Let's talk about the idiotic gear shifter. I am sure some of you on this list have had a German car, or possibly others, where reverse was opposite of first gear. Their were two very common reasons (and one of them applies to electric cars). One is usually first wasn't used other than to get the car in motion and from then on you'd mostly be in the higher gears unless you came to a stop. Then the useful one is if you happened to get stuck in a situation where you needed to rock the car backwards and forwards.

Try rocking the S if you are stuck without looking at the dash and focusing on it, when instead you should be looking outside the car. There is almost no primary control in the car that you should have to look to actuate. A gearshift is a primary control. I can easily tap the stalk forward and reverse without looking at it. Same with my other cars. Not easily going to happen with the S. This was a totally illogical, stupid and dangerous (in some situations) placement of the gearshift. Again for absolutely NO benefit and a lot of disadvantages.

Even the things were they improved things, they still did it half @$$ed. Why do I have to go into the menu to adjust the following distance. You have the same button as the 3/Y and a simple right or left push can adjust my following distance. Nope, somehow we couldn't figure that out on the S. So while I can set TACC/APP at the same time with one push, why can't I decide the behavior as well when I do something like correct the steering. It kills AP and TACC. With the 3, if AP is going and I change lanes, TACC stays engaged. Should be simple to adjust the behavior to what I want.

Anyway I am counting down the days until I get rid of my yoke. I'll still be stuck with the stupid gearshift controls and some other suboptimal things Tesla did where they had an option to get it right but didn't.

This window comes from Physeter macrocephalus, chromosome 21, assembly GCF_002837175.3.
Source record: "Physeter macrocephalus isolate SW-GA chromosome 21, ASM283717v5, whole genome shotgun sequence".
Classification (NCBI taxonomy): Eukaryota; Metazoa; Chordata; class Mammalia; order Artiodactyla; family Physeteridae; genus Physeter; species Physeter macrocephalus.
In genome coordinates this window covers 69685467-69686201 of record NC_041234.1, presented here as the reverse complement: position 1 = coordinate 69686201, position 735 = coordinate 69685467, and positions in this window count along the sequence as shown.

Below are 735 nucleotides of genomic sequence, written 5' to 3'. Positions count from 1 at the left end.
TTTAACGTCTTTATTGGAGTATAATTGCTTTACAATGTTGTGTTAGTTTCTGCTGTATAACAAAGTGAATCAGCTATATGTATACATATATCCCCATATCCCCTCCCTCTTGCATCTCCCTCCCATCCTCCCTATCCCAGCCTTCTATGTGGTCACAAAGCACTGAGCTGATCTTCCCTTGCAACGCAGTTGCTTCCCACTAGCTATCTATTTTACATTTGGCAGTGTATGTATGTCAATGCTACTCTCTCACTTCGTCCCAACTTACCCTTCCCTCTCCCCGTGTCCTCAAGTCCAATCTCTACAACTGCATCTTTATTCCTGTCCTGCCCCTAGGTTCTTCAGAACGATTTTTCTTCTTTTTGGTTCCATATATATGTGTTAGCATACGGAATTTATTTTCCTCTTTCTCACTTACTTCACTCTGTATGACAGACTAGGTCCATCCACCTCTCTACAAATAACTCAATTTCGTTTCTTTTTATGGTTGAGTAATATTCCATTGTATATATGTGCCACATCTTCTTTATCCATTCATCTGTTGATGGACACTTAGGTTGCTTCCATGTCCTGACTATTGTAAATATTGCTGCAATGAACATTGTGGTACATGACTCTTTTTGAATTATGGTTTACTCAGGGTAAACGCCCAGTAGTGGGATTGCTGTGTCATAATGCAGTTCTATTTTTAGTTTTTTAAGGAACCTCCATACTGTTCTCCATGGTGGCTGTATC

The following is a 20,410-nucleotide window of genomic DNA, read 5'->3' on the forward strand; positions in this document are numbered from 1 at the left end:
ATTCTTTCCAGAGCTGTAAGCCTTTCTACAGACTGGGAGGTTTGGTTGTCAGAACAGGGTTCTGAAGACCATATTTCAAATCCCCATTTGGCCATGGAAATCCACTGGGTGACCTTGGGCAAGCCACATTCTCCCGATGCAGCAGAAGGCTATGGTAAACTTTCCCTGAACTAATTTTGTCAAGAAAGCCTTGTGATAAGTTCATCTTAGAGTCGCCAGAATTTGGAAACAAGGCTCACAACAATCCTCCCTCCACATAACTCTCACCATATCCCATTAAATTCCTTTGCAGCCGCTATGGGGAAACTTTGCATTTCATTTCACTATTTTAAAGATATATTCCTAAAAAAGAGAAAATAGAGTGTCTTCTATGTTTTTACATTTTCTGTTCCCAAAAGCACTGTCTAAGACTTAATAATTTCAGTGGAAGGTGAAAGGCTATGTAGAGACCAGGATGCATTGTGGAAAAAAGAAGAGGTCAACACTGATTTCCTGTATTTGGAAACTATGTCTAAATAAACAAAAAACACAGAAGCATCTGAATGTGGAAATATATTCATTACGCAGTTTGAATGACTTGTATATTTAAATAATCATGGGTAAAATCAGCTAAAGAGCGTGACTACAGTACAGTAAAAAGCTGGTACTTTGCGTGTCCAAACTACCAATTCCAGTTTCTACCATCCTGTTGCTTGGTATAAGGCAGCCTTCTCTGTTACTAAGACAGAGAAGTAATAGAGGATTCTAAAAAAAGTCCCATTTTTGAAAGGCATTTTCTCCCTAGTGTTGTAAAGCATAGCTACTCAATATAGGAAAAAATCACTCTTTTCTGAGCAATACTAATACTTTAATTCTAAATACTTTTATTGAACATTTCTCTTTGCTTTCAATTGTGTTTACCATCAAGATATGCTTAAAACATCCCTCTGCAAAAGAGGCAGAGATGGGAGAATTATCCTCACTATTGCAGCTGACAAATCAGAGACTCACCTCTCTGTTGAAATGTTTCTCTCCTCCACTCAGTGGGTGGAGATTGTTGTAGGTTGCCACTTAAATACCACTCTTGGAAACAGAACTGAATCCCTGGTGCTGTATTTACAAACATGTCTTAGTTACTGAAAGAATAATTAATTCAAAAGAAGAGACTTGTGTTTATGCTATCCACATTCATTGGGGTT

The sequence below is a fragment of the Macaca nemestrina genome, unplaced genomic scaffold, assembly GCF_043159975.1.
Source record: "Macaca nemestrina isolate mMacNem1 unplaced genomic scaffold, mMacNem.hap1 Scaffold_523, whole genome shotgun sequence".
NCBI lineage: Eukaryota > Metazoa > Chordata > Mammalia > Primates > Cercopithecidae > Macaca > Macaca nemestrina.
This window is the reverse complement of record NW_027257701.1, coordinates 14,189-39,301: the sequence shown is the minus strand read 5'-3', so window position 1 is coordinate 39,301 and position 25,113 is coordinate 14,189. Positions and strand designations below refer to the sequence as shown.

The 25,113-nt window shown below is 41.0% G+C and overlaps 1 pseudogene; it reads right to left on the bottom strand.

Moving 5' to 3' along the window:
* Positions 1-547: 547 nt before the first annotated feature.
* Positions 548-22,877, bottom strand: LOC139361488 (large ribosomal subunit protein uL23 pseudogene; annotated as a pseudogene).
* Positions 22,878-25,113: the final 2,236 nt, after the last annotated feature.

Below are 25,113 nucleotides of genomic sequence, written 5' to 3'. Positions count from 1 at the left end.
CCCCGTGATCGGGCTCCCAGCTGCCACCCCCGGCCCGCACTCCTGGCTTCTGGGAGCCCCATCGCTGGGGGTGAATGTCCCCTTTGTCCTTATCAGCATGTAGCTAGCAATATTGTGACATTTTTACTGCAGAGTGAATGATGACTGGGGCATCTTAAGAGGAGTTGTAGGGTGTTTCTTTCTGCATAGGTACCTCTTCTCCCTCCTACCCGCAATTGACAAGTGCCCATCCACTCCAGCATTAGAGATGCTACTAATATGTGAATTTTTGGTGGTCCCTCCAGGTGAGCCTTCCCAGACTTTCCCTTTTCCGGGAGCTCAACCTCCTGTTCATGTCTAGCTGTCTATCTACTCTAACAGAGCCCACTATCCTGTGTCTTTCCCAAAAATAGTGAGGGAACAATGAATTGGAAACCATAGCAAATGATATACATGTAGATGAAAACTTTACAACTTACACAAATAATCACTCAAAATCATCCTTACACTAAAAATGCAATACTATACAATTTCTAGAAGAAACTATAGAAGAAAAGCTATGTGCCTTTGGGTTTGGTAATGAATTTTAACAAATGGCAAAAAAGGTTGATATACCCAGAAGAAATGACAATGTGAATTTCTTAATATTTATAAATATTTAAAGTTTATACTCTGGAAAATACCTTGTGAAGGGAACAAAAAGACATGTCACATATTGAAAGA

There is obviously enough people who don't like the yoke that several companies make aftermarket wheels to ditch it. Given the low volume of the S/X, there clearly are enough unhappy users with it that it isn't merely noise or grumpy people on a forum. I really like so many other aspects of the car. The yoke has been very polarizing for me. I could have loved, or at least liked it, if they put more thought into it. We all got short changed even if you like the yoke. I think if the yoke was the best thing ever, Randy Probst would have used it on his PIke's Peak run where he actually had to encounter tight turns in the course of his run. At least he didn't have to fumble with the drive selector.
I don’t care what other cars do.

You would probably would hate when they moved from a crank in front to start the car to a button on the dash.

I can see it now, “I keep walking out in front of the car and grab the crank that’s not there, everyone else has a crank in front. Now I need to worry about the battery. Life was so simple with just a crank.”